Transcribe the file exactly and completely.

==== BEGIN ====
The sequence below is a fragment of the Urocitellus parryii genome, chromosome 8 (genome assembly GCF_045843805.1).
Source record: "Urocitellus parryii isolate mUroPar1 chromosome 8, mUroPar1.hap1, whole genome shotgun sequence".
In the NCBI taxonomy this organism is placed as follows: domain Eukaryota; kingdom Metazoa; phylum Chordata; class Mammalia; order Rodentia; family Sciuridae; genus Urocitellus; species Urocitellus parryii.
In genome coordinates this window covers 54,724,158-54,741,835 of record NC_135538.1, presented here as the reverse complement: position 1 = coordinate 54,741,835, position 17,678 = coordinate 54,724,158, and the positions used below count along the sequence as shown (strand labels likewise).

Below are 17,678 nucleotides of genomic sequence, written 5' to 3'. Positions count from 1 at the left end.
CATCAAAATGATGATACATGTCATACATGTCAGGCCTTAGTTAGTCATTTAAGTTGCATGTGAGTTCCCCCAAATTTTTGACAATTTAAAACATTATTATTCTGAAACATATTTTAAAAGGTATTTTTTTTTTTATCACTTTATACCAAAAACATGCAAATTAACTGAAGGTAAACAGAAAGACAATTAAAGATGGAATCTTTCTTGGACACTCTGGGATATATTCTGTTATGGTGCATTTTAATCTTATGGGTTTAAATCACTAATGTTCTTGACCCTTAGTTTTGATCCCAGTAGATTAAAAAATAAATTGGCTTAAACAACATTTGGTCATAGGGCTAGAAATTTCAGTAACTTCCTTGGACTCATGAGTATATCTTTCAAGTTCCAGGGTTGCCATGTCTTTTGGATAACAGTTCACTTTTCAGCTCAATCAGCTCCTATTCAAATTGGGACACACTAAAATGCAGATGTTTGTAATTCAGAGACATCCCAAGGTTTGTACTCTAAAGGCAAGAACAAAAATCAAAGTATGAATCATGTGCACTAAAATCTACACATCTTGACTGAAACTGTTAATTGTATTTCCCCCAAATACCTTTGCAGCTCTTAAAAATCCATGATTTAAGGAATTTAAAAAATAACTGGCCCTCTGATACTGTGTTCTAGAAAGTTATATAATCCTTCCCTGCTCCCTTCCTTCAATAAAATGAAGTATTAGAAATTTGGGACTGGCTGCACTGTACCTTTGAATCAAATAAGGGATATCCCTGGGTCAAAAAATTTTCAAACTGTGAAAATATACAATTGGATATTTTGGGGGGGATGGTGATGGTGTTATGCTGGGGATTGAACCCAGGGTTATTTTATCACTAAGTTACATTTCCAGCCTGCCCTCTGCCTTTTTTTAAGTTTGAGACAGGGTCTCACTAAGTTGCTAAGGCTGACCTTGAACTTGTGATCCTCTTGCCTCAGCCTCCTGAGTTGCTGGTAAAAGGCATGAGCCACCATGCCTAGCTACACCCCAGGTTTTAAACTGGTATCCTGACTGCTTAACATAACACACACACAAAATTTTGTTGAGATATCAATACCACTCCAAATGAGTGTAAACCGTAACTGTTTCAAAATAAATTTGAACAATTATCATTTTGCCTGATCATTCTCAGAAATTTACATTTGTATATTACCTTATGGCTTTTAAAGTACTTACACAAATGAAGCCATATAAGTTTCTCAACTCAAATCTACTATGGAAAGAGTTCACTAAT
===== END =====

The sequence below is a fragment of the Urocitellus parryii genome, chromosome 8 (genome assembly GCF_045843805.1).
Source record: "Urocitellus parryii isolate mUroPar1 chromosome 8, mUroPar1.hap1, whole genome shotgun sequence".
In the NCBI taxonomy this organism is placed as follows: domain Eukaryota; kingdom Metazoa; phylum Chordata; class Mammalia; order Rodentia; family Sciuridae; genus Urocitellus; species Urocitellus parryii.
In genome coordinates this window covers 54,724,158-54,741,835 of record NC_135538.1, presented here as the reverse complement: position 1 = coordinate 54,741,835, position 17,678 = coordinate 54,724,158, and the positions used below count along the sequence as shown (strand labels likewise).

Below are 17,678 nucleotides of genomic sequence, written 5' to 3'. Positions count from 1 at the left end.
CATCAAAATGATGATACATGTCATACATGTCAGGCCTTAGTTAGTCATTTAAGTTGCATGTGAGTTCCCCCAAATTTTTGACAATTTAAAACATTATTATTCTGAAACATATTTTAAAAGGTATTTTTTTTTTTATCACTTTATACCAAAAACATGCAAATTAACTGAAGGTAAACAGAAAGACAATTAAAGATGGAATCTTTCTTGGACACTCTGGGATATATTCTGTTATGGTGCATTTTAATCTTATGGGTTTAAATCACTAATGTTCTTGACCCTTAGTTTTGATCCCAGTAGATTAAAAAATAAATTGGCTTAAACAACATTTGGTCATAGGGCTAGAAATTTCAGTAACTTCCTTGGACTCATGAGTATATCTTTCAAGTTCCAGGGTTGCCATGTCTTTTGGATAACAGTTCACTTTTCAGCTCAATCAGCTCCTATTCAAATTGGGACACACTAAAATGCAGATGTTTGTAATTCAGAGACATCCCAAGGTTTGTACTCTAAAGGCAAGAACAAAAATCAAAGTATGAATCATGTGCACTAAAATCTACACATCTTGACTGAAACTGTTAATTGTATTTCCCCCAAATACCTTTGCAGCTCTTAAAAATCCATGATTTAAGGAATTTAAAAAATAACTGGCCCTCTGATACTGTGTTCTAGAAAGTTATATAATCCTTCCCTGCTCCCTTCCTTCAATAAAATGAAGTATTAGAAATTTGGGACTGGCTGCACTGTACCTTTGAATCAAATAAGGGATATCCCTGGGTCAAAAAATTTTCAAACTGTGAAAATATACAATTGGATATTTTGGGGGGGATGGTGATGGTGTTATGCTGGGGATTGAACCCAGGGTTATTTTATCACTAAGTTACATTTCCAGCCTGCCCTCTGCCTTTTTTTAAGTTTGAGACAGGGTCTCACTAAGTTGCTAAGGCTGACCTTGAACTTGTGATCCTCTTGCCTCAGCCTCCTGAGTTGCTGGTAAAAGGCATGAGCCACCATGCCTAGCTACACCCCAGGTTTTAAACTGGTATCCTGACTGCTTAACATAACACACACACAAAATTTTGTTGAGATATCAATACCACTCCAAATGAGTGTAAACCGTAACTGTTTCAAAATAAATTTGAACAATTATCATTTTGCCTGATCATTCTCAGAAATTTACATTTGTATATTACCTTATGGCTTTTAAAGTACTTACACAAATGAAGCCATATAAGTTTCTCAACTCAAATCTACTATGGAAAGAGTTCACTAAT